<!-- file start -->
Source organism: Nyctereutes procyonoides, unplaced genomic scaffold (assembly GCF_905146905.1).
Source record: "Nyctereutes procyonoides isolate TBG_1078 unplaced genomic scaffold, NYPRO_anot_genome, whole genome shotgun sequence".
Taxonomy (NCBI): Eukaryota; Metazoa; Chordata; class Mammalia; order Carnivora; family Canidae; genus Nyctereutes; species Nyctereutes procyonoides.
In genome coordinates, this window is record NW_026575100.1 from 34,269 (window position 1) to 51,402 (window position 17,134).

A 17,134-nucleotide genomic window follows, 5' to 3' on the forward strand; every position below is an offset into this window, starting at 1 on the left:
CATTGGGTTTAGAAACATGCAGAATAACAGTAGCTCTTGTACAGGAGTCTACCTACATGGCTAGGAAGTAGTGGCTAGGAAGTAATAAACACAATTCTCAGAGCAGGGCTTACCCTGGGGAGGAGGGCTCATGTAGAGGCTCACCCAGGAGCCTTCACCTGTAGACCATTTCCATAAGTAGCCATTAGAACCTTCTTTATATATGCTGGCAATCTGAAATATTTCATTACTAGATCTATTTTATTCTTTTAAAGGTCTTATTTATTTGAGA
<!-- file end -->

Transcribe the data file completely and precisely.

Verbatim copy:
Source organism: Nyctereutes procyonoides, unplaced genomic scaffold (assembly GCF_905146905.1).
Source record: "Nyctereutes procyonoides isolate TBG_1078 unplaced genomic scaffold, NYPRO_anot_genome, whole genome shotgun sequence".
Taxonomy (NCBI): Eukaryota; Metazoa; Chordata; class Mammalia; order Carnivora; family Canidae; genus Nyctereutes; species Nyctereutes procyonoides.
In genome coordinates, this window is record NW_026575100.1 from 34,269 (window position 1) to 51,402 (window position 17,134).

A 17,134-nucleotide genomic window follows, 5' to 3' on the forward strand; every position below is an offset into this window, starting at 1 on the left:
CATTGGGTTTAGAAACATGCAGAATAACAGTAGCTCTTGTACAGGAGTCTACCTACATGGCTAGGAAGTAGTGGCTAGGAAGTAATAAACACAATTCTCAGAGCAGGGCTTACCCTGGGGAGGAGGGCTCATGTAGAGGCTCACCCAGGAGCCTTCACCTGTAGACCATTTCCATAAGTAGCCATTAGAACCTTCTTTATATATGCTGGCAATCTGAAATATTTCATTACTAGATCTATTTTATTCTTTTAAAGGTCTTATTTATTTGAGA